One day, the whole family decided to walk together. To decorate the happy brick house for Christmas, they were going to gather branches in the tangled thicket of woods that her father passed each day on his way to work. The little girl wasn’t very happy about taking this long walk, because it was very long, and that day it was VERY cold, so cold that there was even some snow on the ground. Her mother dressed her warmly, in her little red coat, and her white hat with the pom on the top and the black and orange pattern around it, with its matching mittens. The little girl loved her hat and mittens. She thought they were the prettiest things she’d ever seen (after the Easter bonnet and parasol purse her grandmother had given her), and since she knew she wouldn’t be able to hold her father’s hand the whole way (because her brother was there), she was happy to have them to help keep her warm. But she was still grumpy about the walk.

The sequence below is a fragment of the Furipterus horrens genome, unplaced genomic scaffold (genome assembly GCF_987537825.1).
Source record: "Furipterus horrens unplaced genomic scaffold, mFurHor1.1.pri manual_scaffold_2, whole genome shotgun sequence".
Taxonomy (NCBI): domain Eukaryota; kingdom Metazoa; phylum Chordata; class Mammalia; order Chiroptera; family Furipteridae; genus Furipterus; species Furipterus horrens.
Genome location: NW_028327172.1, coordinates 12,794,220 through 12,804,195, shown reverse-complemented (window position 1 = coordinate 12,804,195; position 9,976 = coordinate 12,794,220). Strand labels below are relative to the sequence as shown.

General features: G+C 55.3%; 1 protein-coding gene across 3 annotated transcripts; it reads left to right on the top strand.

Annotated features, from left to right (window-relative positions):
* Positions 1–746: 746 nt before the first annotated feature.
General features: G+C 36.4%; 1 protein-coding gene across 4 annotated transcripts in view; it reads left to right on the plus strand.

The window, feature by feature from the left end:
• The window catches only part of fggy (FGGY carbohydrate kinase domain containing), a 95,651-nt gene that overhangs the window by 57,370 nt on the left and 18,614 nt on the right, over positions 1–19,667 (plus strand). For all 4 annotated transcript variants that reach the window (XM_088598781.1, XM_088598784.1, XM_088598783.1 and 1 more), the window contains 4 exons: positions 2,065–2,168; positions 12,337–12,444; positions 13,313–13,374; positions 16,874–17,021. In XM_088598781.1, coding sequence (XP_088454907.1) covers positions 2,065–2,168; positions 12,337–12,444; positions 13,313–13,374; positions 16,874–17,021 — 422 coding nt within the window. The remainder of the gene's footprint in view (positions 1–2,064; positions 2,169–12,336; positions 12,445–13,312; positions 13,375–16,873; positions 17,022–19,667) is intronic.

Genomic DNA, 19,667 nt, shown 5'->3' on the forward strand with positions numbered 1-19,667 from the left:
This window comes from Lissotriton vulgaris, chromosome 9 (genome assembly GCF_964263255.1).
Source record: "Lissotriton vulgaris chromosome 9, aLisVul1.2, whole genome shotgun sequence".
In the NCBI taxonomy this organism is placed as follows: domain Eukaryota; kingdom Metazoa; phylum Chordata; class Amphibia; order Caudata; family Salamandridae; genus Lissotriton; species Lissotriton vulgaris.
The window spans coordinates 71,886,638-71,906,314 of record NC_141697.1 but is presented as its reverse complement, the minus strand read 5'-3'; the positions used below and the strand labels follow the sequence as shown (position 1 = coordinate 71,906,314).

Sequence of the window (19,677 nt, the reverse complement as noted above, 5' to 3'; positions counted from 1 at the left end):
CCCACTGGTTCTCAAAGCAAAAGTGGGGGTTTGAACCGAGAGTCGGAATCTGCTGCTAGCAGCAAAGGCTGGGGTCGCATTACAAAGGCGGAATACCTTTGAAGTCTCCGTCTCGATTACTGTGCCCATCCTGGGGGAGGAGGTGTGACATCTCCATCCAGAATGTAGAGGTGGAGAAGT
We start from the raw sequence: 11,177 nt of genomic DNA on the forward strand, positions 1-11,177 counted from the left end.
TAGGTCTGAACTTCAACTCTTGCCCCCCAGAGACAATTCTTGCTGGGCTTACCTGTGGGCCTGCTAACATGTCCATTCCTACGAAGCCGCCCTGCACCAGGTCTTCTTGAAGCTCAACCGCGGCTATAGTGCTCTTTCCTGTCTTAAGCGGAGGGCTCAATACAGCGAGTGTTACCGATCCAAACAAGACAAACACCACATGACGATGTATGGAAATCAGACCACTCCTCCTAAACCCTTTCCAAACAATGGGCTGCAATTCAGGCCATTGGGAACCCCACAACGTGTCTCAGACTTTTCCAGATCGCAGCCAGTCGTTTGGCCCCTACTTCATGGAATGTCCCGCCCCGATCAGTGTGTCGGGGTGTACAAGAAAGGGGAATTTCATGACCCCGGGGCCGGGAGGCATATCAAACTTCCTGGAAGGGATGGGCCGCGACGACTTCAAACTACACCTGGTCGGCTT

They walked and walked and the little girl was so cold, and exceedingly grumpy because no one would carry her. After what seemed like weeks, they reached the tangled thicket. The whole family tromped across the snow to enter the woods, and began to collect branches and boughs and sprigs in bags to adorn the house. The little girl’s mittens kept getting stuck on the branches, so she took them off and tucked them in her coat pocket. It got colder and colder, and then dusk started to settle into the shadows of the trees and the family started for home. But when they had left the thicket, and the little girl went to put her mittens on…. one of them was gone. She began to cry. She begged her parents to go back and look for it, but to no avail. They promised her a new pair of mittens, but she was inconsolable. She knew that mitten would be cold and lost and lonely and would never know why it had been abandoned. She wept as if her heart would break, and would not be comforted. Not even when her Mother told her that it had probably become a nest to keep some baby animal warm.